In this review of the comprehensive adult spinal deformity program at the Penn Spine Center, Drs. Vincent Arlet and Ali Ozturk discuss the management of scoliosis and kyphosis, a consideration that includes nonoperative treatment, pain management, and surgery.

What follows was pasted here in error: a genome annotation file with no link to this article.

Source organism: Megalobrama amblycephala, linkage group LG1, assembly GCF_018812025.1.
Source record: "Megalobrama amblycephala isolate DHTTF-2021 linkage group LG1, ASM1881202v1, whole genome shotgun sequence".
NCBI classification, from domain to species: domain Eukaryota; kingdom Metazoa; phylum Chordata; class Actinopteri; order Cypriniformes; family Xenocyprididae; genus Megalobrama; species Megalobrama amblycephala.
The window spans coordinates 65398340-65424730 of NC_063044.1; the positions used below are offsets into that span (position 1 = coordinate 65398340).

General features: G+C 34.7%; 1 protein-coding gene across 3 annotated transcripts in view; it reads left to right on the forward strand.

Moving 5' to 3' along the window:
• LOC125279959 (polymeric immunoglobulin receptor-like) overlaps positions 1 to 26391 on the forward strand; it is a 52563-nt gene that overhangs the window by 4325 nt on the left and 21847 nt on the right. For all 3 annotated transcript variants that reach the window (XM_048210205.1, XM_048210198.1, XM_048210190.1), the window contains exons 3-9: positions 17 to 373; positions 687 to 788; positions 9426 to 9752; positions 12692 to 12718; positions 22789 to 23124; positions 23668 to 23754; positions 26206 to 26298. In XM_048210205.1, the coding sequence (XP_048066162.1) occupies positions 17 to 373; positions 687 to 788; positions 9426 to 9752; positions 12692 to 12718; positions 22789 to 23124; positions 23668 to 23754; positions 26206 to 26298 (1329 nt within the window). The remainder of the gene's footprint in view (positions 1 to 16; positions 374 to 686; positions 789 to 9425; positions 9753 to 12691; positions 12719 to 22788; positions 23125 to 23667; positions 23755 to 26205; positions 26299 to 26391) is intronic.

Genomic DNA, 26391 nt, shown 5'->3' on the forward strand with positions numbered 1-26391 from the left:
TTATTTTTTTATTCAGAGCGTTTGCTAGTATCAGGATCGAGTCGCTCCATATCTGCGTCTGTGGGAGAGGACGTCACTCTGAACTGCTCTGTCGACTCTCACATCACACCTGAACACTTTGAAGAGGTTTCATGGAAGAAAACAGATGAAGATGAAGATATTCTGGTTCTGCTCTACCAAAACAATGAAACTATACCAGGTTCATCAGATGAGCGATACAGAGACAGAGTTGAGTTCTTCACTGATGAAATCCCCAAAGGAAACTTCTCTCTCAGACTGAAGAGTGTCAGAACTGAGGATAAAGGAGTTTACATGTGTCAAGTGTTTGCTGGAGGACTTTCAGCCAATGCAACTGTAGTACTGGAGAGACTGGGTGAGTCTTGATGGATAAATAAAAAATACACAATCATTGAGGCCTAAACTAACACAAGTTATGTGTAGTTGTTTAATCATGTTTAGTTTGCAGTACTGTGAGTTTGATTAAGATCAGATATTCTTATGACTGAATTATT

Welcome to this podcast series from the experts at Penn Medicine. I'm Melanie Call, and today we're talking about spinal deformities and treatment options at Penn Medicine. Joining me in this panel are Dr Ali Osterc. He's an assistant professor of neurosurgery at the Pennsylvania Hospital, and Dr Vincent are Lay. He serves as chief of adults spinal deformity surgery within the Department of Orthopedic surgery at Penn Medicine and he's co director of the Spine Surgery Fellowship at the Hospital of the University of Pennsylvania. Gentlemen, I'm so glad to have you join us today. Dr. Osterc, I'd like to start with you. Please help us understand the spectrum of spinal deformity that you see in practice so that our audience convert a better sense of this condition. What are the types of spinal deformity you see it? Penn Medicine most commonly weaken divide spinal deformities that we see in adults in the two groups, one of which is scoliosis. That's an abnormal curve of the spine. Many of these air a symptomatic on. They don't necessarily require intervention. However, if they progress, it can be very painful. In addition, the pain can radiate to the legs. If nerves are compromised or manifest a severe back pain. Second major category is a sort of a khilafah tick deformity where patients start leaning forward. This could be just due to aging. But most commonly we see that deformity following surgery. Yes, and I would like to add as well we see a number off patient who had previous surgeries Onda. After some years, the, uh, degenerate process ads on the develop deformity, uh, above the previous surgery started common to see a patient who had a previous surgery with developed scoliosis que forces on or flat back Dr R. Lay. Do we know what the causes so most commonly at the scoliosis associated with the degenerative process of the spine? What happens is the disk is going to collapse on one side in a symmetric fashion, and it's going to induce local okay, forces on the patient's going to develop, uh, significant deformities. So one thing that waas minimal initially with this a symmetric disc degeneration can become in a bigger problem as the years go by with further degeneration of the spine. So that is one of the accepted mechanism of the a dark scoliosis. Dr. Osterc, tell us about some of the recommended imaging studies for patients with spinal deformity and about the advanced diagnostics available at Penn Medicine that you use. We like to be very thorough in our work up with these patients. Um, this is a one surgical treatment is to be considered. It's a very complex decision, since many of these patients, our old in the surgeries, are usually fairly involved, both in terms of the length of the operation and in terms of blood loss. Um, and it's a long recovery. So, uh, pre operatively. We typically get a nem R I of the lumbar spine. Possibly the you're a sick as well. We like to have a cat scan of the same areas. This shows us the bone better. In addition, it shows us any of the prior screws or fusion constructs if they are solid, or if there's, for example, been a non union. We always get what's called standing films with our Eos machine. We have the only one to my knowledge in Pennsylvania, um, at Pennsylvania Hospital. This is a very low dose radiation that takes an X ray of the entire body from head to toe, and we can appreciate if patients are compensating for their forward posture, say, by flexing their knees on their hips. Eso it gives us really a complete assessment of the of the body and the skeletal alignment. And lastly, we have a very low threshold to get Dexia scans, uh, to appreciate the bone quality again, we like to make sure that, um, the bone quality is good. Should we use a lot of screws for our correction? And so the screws, like any screw, is about as good as the wood we put it into. So that's sort of the last piece of the puzzle. If a patient has a pacemaker or, um, you know, can't get an m r I for a good reason or if they have too much hardware from a prior surgery, sometimes we'll get a C T mile a gram, which can substitute for the M. R I and show us the nerves. Yes, I would like to add that we had had this US machine doctor on stock was talking about for the last four or five years, and I think thanks to ah, this machine, we have a much better understanding half the problem the patient has and how to achieve the goal toe get a better surgical outcome. I think this differently. A big advance in the quality of a surgery. I thanks to this machine. So it's a big plus. We have a pen medicine at treating this patient with a spinal deformities. Dr. R Lay Nure Oh, and Ortho Oh, do they work together right from the get go? Or is there a point at which there is a handoff? Tell us how that works. I think it's the case is a very, um, specific just to, uh, the symptoms of the patient. But definitely we work as a team. We have, ah combined conference. We have once a week where we discuss our cases. Onda, uh, we have some cases where we want the surgery to ah go faster to be expedited in a timely manner. And we, uh, both teams North Surgical team and athletic team work together. Dr As Turk, as we're talking about surgical procedures now, before we do, are there any non operative nonsurgical help for these issues? And then if you would please let us know some of the approaches that you might use surgically our principal in spine. It's always start with non operative treatment. There certain red flags, of course, for example, of profound weakness, unbearable pain, bowel and bladder symptoms or things that merit urgent surgery. In the absence of these things are approach would always be to try a course of physical therapy and then followed subsequently to try pain management. If patient fails, conservative therapy is when we would consider surgical options. It's extremely important that we get an accurate assessment of the patient's symptoms. Someone might have a severe scoliosis, but they're only problem. Might be a single nerve root that's being pinched off. That patient might just benefit from a simple decompression. In other cases, the patient needs a complex reconstruction. This is usually done with multiple levels of political screw instrumentation, the levels of which very, very significantly based on the imaging and the patient's needs and several levels of ost IAT amis. That's when we remove certain elements of the bone so as to loosen it up. In addition, in terms of scoliosis, we don't worry quite as much about correcting the curve necessarily as at the end of our treatment toe, have what we call for the spine spine to be in harmony, meaning the head resting over the patient's pelvis, both in the Corona Land sagittal plane. These are priorities, and I think Dr Lee would agree. It's very patient specific, based on the surgery they've had before, where the deformity is the severity on and so forth. Yeah, I think we we always start with the conservative treatment. We have our pain management team on all off them. Help us to treat the patient conservatively. Now, when it comes to ah, surgery, we use the the skills off our general surgeon to access to the spine and most of the central surgery nowadays, down in minimally invasive fashion. Or, I think, with the team we have of neurosurgeons, access surgeon and orthopedic surgeons were very well versed into attacking the most complex smile deformities in the adult population. So, Dr Orly, you just brought up second opinions and referral and your expertise tell us about the expertise off the specialists at Penn Medicine in the Spine Center. And what would you like? Other referring physicians to know about referral and the specialists available their way? Have the large river specialist I was talking about the physical medicine, the pain medicine doctors We have, uh, Georges, who help us read some complex and Ryan Miro Citi scan when it's, uh, a difficult we have our physiotherapist that take care of our patients s Oh, there's no question we have a larger group of specialists toe help us, uh, Thio decide by the surgery, although I think to we should look into is, uh, uh, some of these patients have a TV or still poses on their required tohave treatment of the Austro pauses. Before we can think of doing the spine surgery eso rheumatologists on the chronology start their toe. Help us, uh, maximize the, uh, bone strength off our patients in the same manner. This thing Surgery are quite invasive. One of the medical treatment conservative treatment has failed. We need to optimize the the patient to the surgery and that z done with what we call pre habit. That means we won the patient to get to the surgery in the best physiologic state doing exercises, physiotherapy and, uh, ana maximizes nutrition status. Uh, stopping smoking tried to cut down on this opioid medication. All this require a team approach, which is going to, uh, maximized the outcome of the surgery. So I think it's very important to work as a team and that I think as a surgeon, we have to listen to everybody. Everybody's input. It's important when we decide to ah, uh, to treat the patient's buying the funny Dr Oz Turk, Would you like to add anything else in the area of technical considerations you'd like to share with other providers? The main technical considerations when we think about the spine is that first, how to get to it is Doctor Arlie mentioned, We can access the spine from an anterior posterior or lateral Um, approach. Um, there several, uh, considerations. When considering which is the best approach very frequently and deformity patients, it needs to be a combination of an anterior or lateral and posterior. Other times, we can address it all post eerily. Obviously, that's the most direct access to the approach. The other thing we need to decide is how much to fuse and if so, how many levels. Um, sometimes if the patient's principal problems air in the legs indicating nerve compression. If we can identify that clearly we can offer just a decompression which case we don't necessarily put in screws. We're not doing a fusion, uh, recovery from those operations tend to be a little quicker. Um, and they can be very rewarding again if the principal complaint is chiefly in the legs when there starts to be more of a structural issue, meaning the patients sort of lost their posture. And the back pain of severe is when we need to consider do infusions again, in which case we can go from multiple, uh, roots toe access. The spine coming from ah, front approach, an anterior approach has the advantages of were much more able to straighten the spine out. Eso We do like to do that because many of these patients tend to be leading forward, and that leads to quite a bit of back pain. And then, lastly, where to stop our fusion while we try, Always try to do the least amount possible. We, at the same time want every one of our surgeries to be the last one and spine. It's very possible to kind of address a the patient's issue right at that instant, but the patient might be back six months later. That's not what we want. We want to reach a point where we don't think the patient's gonna have any more surgery. That's our ideal goal in terms of our outcomes. These are very complex cases. And, you know, as Dr Lee mentioned, we have an excellent team here. We have to be very calculated and who we offer surgery too. So we do an extensive work of pre operatively. We discuss as a team which patients were gonna operate on, and we make sure that they're in, You know, the best shape that they could be before we offer the surgery and that following the operation we have an excellent I see you with complex. With complex surgeries like this, it's always it's extremely important to be done at the hospital on a team that has extensive experience, and that's what we're so happy to be able to offer here. This isn't just routine back pain and we're not operating on routine back pain here. This is absolutely life altering. A lot of these patients aren't ableto leave the house due to their pain, and so when we get them straightened and their leg and back pain improved, it can be a 3 to 6 month process, but with life expectancy Uh, constantly, Um uh, lengthening in this country, you know, someone who comes to you at 70 75 might have 10, 15 years, life expectancy. And that's who we try to pick. They're absolutely some of our happiest patients, and we're just so happy to restore them toe a functional lifestyle for that long Dr R Lay before we wrap up. What research avenues are you currently exploring to advance treatment for spinal deformity? I think this we have, ah, lots of exciting avenues. Just, uh, one is the, uh, robotic surgery, which not sure applies yet toe complex spinal deformities. But definitely, uh, some of the ah robotic or advanced imaging techniques may help in the in the future to treat this spot a phony. We've made a good advance in terms of biologic in terms to achieve a fusion. Uh, then, uh, the artificial intelligence is going to be probably the next step to being born toe. Tell us what we have to do on with your patients. So I think the official intelligence is going to be, uh, the next step forward would be ableto have a much better understanding of what represent the best outcome, how to get to the best outcome and have, ah, much better understanding how to optimize the patient outcome. Thank you, gentlemen, so much for joining us and sharing your incredible expertise on this comprehensive and complex topic. Thank you again. That concludes this episode from the experts at Penn Medicine To refer your patient to a specialist at the Penn Medicine Spine Center, please visit our website at penn medicine dot org's slash Refer or you can call 877937 pen for more information and to get connected with one of our providers. Please remember to subscribe rate and review this podcast and all the other pen medicine podcasts. I'm Melanie Coal Mhm.